You Get What You Pay For: Don’t Skimp on Design

I asked Jeremy Burns of 25fiftysix to share his insights on what businesses should consider when designing websites. Enjoy this great business advice from a very skilled and creative designer!

I’ve been in the design industry for more than a decade. During that time, I’ve come across some constants that never change. One of those constants is that design can make or break a brand. Honestly. Too many times have I seen a poorly designed logo or website or any other work, and cringed at the thought of how much more money they could be making if they had only invested in a great designer.

Bad Design is a Credibility Killer

High quality graphic design adds credibility to your website. The reverse is also true - low quality graphic design doesn’t just leave you at neutral, it can harm your website’s credibility.

A well-designed website can draw in a customer, keep them around, keep them coming back, and even make them tell their friends about it. A poorly designed website, on the other hand, can immediately deter a potential customer, and even drive them away for good. Which do you want your website visitors to do?

It doesn’t matter if your product is fantastic. If your brand is not with the times, neither are you. If your website is poorly designed, potential customers may never get past the first page to find out who you are or what you do or sell. If you don’t care enough about your product to invest the time and energy into your website to make it attractive and user-friendly for visitors, why should they care about your product either?

What are some tell-tale signs of bad design? Here are just a few, but bad graphic design truly knows no bounds.

    1. Poor Font Choices - Oftentimes brands choose typefaces that are mismatched with the brand or message. This is obviously farfetched, but if you’re running a daycare, the last thing you want to do is use some creepy horror show typeface with the blood dripping off of the letters. If you’re a family law firm using Party Font USA, you’re sending the wrong message and probably not going to get the clientele you want. And unless you’re a death metal band from Finland, that font had better be readable.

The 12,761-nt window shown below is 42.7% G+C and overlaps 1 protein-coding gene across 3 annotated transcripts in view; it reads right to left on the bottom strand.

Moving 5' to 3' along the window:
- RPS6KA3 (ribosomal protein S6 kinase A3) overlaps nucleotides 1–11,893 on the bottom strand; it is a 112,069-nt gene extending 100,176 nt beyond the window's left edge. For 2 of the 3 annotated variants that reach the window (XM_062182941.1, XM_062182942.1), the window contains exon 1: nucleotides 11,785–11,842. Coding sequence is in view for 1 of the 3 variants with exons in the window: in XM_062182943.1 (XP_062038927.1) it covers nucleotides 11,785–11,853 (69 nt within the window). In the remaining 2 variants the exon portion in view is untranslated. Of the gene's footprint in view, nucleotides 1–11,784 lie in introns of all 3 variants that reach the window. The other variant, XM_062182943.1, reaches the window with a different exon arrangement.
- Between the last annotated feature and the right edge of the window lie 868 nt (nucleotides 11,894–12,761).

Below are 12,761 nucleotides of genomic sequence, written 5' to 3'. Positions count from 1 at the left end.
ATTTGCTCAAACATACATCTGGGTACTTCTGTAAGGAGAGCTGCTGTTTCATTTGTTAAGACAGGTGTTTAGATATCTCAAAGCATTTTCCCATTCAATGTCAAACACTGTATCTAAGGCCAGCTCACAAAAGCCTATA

Actual Logo of a Death Metal Band from Finland

      Actual Logo of a Death Metal Band from Finland

    2. Poor Color Selection - Similar to the font choices, you don’t want a color palette (or lack thereof) that completely mismatches the brand, clashes, is difficult to read on, or just plain irritates the average user. Large bodies of yellow type on a red background? Forget it. If it looked like the My Little Ponies threw up on your web page with 50,000 different blinking colors, no one’s going to take you seriously. Talk to a professional already, and they will coach you through color selection that is effective in web design, and also complements your brand identity.
      Friends Don't Let Friends Use Yellow Type on a Cyan Background

      Friends Don't Let Friends Choose Bad Color Palettes

    3. Failing to Understand the Demographic - Web design is not about showing users what you want them to know. It’s about understanding what your users want, and giving it to them. Remember that you are not your target audience, and you can’t just design a website that appeals to your tastes. Work with your graphic designer to talk about the target audience and what they will appreciate in a website design.

Cheap Design Looks Cheap

If cheap is all you’re aiming for, you’ll find it - and your customers will know it. So-called designers are a dime a dozen nowadays. Anyone with a computer and a pirated copy of Photoshop can call themselves a designer. But trust me, it takes more than that to be a great designer. The saying “You get what you pay for,” could not be truer in the world of design.